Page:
It’s been a slow week on the blogging front (busy on other fronts though), so the best I can do to fill the gap is to come up with another book recommendation. If you have any book recommendations you’d like to share, please do so in the comments section.
Gerald Gaus is one of my favourite political philosophers. His work on the theory of justificatory liberalism, in his 1996 book Justificatory Liberalism and his more recent magnum opus The Order of Public Reason, is provocative, original and rigorous. Admittedly, one of my chief reasons for liking his work is that his opinions seem to chime well with my own, so I’m definitely biased here. But I can only speak from the perspective of my web of beliefs and from that perspective his characterisation of the structural problems of liberal democracy, and his attempted resolution of same seems about right to me.
There are three main virtues to Gaus’s writing. First, he has a gift for conceptual clarification, rendering the often heated and fuzzy terminology of political theorists more perspicuous and stable. Second, he has gift for explanation, helping the reader to understand difficult and often diverse ideas and concepts in depth, not just in abstract. And third, he is rigorous and formal when evaluating the arguments of others and when developing his own.
All three virtues are on display in his book Contemporary Theories of Liberalism, which is today's book recommendation. It provides an excellent introduction to and survey of what Gaus calls “post-Enlightenment” theories of liberalism. This a term that deserves some unpacking. All liberal theories are, to some extent, premised on the idea that government should respect human freedom and enhance human welfare (whatever these things might be). In his opening chapter, Gaus divides such theories into two camps: the Enlightenment theories and the post-Enlightenment theories. In the first camp, there are those theories that believe the use of reason will allow us to achieve a convergence in moral and political views. Thus, all rational adults will agree upon the preferred shape and form of political organisation and the preferred content of public policy. In the second camp, there are those theories that believe human reason is unlikely to lead to a convergence in moral and political views, and that the job of political theorists is to work around these differences.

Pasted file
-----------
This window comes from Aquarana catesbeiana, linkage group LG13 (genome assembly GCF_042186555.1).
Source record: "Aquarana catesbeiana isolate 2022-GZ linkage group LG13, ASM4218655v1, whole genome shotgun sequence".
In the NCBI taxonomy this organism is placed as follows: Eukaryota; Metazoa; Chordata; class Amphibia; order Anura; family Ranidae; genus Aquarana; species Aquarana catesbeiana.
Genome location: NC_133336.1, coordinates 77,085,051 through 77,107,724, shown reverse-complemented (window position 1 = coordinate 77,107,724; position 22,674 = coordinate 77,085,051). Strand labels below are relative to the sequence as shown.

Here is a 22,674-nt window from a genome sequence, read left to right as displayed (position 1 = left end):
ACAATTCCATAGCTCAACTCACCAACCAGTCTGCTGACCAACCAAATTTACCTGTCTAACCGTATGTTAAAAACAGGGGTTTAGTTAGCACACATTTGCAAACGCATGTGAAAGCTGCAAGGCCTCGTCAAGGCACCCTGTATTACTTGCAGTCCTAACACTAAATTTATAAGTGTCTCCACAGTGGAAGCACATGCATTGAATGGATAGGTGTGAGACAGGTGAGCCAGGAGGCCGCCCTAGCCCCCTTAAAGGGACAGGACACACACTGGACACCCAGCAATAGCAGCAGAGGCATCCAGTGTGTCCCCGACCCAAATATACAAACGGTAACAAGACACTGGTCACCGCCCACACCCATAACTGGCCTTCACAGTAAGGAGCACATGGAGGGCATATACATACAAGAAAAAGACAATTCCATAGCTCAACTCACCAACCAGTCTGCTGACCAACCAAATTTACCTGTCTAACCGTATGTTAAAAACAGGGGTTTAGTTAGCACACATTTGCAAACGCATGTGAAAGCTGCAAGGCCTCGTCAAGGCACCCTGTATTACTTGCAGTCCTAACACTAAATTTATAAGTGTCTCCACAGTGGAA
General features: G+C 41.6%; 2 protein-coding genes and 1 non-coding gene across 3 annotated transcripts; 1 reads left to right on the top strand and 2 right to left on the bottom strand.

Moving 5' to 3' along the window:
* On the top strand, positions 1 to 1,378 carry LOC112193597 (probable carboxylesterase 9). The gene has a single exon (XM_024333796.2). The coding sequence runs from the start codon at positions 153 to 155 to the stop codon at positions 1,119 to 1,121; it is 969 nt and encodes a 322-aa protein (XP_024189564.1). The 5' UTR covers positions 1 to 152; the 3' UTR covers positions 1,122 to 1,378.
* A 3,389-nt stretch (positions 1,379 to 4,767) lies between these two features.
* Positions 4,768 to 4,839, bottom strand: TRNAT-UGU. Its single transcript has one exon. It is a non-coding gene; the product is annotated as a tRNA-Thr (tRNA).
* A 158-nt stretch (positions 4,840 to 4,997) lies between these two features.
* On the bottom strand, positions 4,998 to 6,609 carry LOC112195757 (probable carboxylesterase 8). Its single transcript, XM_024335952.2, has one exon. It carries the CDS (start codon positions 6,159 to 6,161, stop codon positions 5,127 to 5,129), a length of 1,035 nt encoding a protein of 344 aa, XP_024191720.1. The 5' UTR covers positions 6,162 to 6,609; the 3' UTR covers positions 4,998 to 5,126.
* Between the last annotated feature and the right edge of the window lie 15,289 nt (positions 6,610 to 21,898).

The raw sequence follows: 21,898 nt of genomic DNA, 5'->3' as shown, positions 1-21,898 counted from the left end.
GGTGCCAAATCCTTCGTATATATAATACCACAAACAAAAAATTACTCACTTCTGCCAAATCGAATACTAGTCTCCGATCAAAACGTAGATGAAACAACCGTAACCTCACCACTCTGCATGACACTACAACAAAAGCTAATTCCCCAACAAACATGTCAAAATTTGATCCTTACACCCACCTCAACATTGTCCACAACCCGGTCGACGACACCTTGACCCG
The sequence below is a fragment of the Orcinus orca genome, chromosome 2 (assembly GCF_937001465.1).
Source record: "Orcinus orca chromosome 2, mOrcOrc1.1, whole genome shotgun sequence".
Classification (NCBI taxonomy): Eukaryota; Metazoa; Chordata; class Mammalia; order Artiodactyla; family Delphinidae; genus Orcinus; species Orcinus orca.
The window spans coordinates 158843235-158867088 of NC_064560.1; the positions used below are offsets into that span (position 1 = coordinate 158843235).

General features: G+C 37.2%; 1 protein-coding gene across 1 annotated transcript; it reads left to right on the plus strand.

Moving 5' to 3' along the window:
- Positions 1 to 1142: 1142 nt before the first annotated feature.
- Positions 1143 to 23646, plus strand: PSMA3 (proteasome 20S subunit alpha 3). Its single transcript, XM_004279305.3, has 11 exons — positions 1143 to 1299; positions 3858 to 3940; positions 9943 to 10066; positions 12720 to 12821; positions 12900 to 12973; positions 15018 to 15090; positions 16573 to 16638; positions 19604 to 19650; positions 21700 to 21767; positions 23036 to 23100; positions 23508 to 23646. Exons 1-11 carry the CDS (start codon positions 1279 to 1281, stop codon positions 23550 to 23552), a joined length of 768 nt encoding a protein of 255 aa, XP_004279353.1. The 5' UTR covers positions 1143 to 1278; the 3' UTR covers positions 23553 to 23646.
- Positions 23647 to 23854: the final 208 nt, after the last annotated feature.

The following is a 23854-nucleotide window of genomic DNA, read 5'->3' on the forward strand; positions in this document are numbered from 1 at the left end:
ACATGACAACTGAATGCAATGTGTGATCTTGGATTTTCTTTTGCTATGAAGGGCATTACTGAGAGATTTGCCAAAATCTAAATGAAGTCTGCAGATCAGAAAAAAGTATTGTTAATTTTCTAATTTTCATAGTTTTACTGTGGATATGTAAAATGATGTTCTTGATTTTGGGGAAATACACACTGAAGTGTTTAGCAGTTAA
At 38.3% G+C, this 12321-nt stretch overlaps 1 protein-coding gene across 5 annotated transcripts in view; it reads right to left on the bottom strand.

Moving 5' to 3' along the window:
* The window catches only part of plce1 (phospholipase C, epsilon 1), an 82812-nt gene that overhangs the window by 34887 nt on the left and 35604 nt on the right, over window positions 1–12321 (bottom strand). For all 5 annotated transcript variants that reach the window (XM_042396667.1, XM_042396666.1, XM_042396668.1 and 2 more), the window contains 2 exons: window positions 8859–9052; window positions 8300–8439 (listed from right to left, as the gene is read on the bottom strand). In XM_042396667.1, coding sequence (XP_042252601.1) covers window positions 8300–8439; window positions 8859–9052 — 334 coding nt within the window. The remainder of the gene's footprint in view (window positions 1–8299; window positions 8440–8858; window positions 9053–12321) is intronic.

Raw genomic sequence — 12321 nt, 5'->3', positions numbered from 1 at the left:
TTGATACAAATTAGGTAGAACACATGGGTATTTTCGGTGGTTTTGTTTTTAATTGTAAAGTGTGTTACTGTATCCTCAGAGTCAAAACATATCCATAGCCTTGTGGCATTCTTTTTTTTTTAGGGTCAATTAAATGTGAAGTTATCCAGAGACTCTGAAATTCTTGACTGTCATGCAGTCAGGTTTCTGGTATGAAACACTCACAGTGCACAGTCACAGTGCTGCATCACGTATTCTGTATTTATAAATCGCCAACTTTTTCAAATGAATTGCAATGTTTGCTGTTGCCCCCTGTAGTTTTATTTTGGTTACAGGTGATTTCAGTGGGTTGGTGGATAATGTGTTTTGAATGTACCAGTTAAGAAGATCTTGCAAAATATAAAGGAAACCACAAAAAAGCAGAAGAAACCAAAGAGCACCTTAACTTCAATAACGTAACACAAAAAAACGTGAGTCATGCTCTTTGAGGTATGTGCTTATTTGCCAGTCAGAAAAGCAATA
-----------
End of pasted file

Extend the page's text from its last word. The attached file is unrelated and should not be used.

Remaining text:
Following this opening chapter, Gaus proceeds to describe and evaluate seven different post-Enlightenment theories of liberalism. These are:
1. Berlin’s Pluralism: This is the view that values are plural, intransitive, and incommensurate. As a result, it is impossible to identify preferred forms of existence or government.
2. Hobbesian Modus Vivendi: This is the view (associated with the work of John Gray but with its origins in Hobbes) that politics is simply a matter of discovering a working compromise (modus vivendi) between the radically divergent worldviews of rational individuals.
3. Collective Reasoning Theories: This is a family of views that propose there is a distinct form of reasoning (“collective” as opposed to “private/individual”) for dealing with social coordination problems such as those inherent in the post-Enlightenment view.
4. Deliberative Democracy Theories: This is the view that the essence of a liberal democratic society is that it provides a set of processes and mechanisms for public deliberation. This view is most closely associated with the work of Jurgen Habermas.
5. Judgment Aggregation Theories: This is a family of views proposing that one way in which to solve the problem of plural values is through aggregating divergent individual votes and using the results of the aggregation as the basis for public policy. This, of course, is the essence of democracy, but it turns out there are a number of complications associated with the method of judgment aggregation.
6. Rawlsian Liberalism: This is the view that, contrary to the radical pluralists, there is a shared liberal conception of justice, which can be arrived at from different starting points. This gives rise to a unique view of the nature and purpose of public reason.
7. Justificatory Liberalism: This is Gaus’s own view. It maintains that the proper function of a liberal government is to justify its coercive policies to morally equal persons. It also proposes how this might be done.
While discussion of each of these theories is excellent, two sections of the book stood out in particular for me. The first was the careful attempt to define and tease out the implications of value pluralism in Chapter 2, and the second was the overview of judgment aggregation theories in Chapter 6. I’ve used both in some of my own writing and in my classes.
Overall, I highly recommend this book. It’s short, but not superficial; fair, but not dispassionate; and rigorous, but not dull. It would serve well as a textbook for a course in contemporary political theory and as general reading for anyone interested in the area. It allows you to see that there is some pretty interesting, and highly sophisticated work being done in political philosophy these days, work that should not be ignored.